Bush beans are by far the most popular beans for home gardeners. They grow on compact, bushy plants, so they don’t need stakes, poles, or trellises. Just plant, and in seven to eight weeks, you'll have a tasty crop that’s ready to pick and eat. Plant bush beans every two weeks, and you’ll have fresh beans on your table all summer long, with plenty to freeze or can for winter.
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- 10 Easy-to-Grow Vegetables for Beginning Gardeners
10 Easy-to-Grow Vegetables for Beginning Gardeners
Radishes are as close as you can get to instant gratification in the garden. They are superfast growers and can mature in as few as three weeks! They're best harvested when they are crisp and mild, so don’t let them linger in the garden too long. A little radish in a salad goes a long way, so do a search for new recipes to find creative ways to use the bounty.
Growing spinach is very easy, making it a great crop for first-time gardeners. This fast-growing plant yields a lot of leaves in the mild weather of early spring and fall. It tolerates cool temperatures, even below freezing, and can overwinter in warmer climates. You’ll know it’s ready to pick when it looks big enough to eat!
Mixed greens can be grown pretty much anywhere, even on a windowsill. Lettuce is a cool-weather crop and can be grown in both spring and fall. It doesn’t mind being crowded, so grab a pot, and sprinkle those seeds in generously. Thin the crop out when some leaves are big enough to eat, then continue to snip leaves as needed until the plants bolt—send up flower stalks. If you’re feeling ambitious, save some of those seeds for next season.
Broccoli rabe is another easy cool-season vegetable that deserves a spot in your garden. The only thing new gardeners need to be aware of is that it bolts very quickly, so harvest as soon as you see the flower buds appear, cutting about five inches below the buds. A new shoot will grow near the remaining stem, and that can be harvested too. Plant in early spring and in fall, and enjoy.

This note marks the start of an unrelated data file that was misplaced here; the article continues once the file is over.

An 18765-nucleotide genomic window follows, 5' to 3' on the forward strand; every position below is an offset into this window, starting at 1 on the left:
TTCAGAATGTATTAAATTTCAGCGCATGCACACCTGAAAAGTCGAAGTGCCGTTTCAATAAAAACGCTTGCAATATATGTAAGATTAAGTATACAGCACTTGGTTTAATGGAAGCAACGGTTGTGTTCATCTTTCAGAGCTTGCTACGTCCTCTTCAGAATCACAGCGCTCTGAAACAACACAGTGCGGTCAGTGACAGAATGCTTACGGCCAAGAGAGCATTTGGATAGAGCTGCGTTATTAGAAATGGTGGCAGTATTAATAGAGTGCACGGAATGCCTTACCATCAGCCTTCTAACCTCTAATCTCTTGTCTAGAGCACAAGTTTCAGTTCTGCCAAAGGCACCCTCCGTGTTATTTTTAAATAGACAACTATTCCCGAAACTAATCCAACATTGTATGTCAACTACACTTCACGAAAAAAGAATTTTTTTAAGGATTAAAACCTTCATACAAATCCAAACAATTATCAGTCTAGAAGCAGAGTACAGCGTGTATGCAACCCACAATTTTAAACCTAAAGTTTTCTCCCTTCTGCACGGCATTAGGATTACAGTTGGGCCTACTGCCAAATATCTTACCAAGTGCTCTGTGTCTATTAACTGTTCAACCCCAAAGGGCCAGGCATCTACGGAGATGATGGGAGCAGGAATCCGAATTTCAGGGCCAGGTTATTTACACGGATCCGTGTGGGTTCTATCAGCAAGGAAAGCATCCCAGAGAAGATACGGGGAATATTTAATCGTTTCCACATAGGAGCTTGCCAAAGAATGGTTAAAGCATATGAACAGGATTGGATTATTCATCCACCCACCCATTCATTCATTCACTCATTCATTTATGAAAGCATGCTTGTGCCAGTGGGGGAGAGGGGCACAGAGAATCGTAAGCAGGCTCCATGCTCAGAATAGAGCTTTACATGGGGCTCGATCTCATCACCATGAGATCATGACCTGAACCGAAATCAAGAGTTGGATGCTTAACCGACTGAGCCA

Swiss chard is a hardy grower as well as delicious, nutritious, and colorful. Swiss chard is related to spinach and beets, and its leaves can be substituted for either. The white variety is more productive than the colored ones, but you can’t beat rainbow Swiss chard for its ornamental value both in your garden and on your plate! Another cool-weather crop, Swiss chard can be planted in spring and fall.
Rhubarb is drought-resistant and winter-hardy, and it is free of most pest and disease problems. It grows well in cooler climates, especially in the northern United States and Canada. It’s perennial and will continue to grow for 8 to 15 years, though you should refrain from harvesting anything the first year to give the plant time to establish. It can thrive despite neglect, which makes it perfect for inexperienced gardeners.
Herbs are extremely easy to grow, and basil may be one of the most popular. It not only smells and tastes delicious, it looks beautiful in the garden and is lovely as an addition to landscaping. One warning: It is very frost-sensitive, so be sure to wait until temperatures are consistently above 50 before planting outside. Basil is also terrific in containers, but be sure to water regularly to keep it from drying out.
Kale is an easy-to-care-for, cold-hardy green. In fact, its taste benefits from a little nip of frost. You can enjoy this leafy vegetable raw in salads, or steamed, stir-fried—even roasted. Kale chips are the new crunchy munchy. Harvest leaves from the bottom, and leave at least four growing from the crown so the plant will continue to produce.
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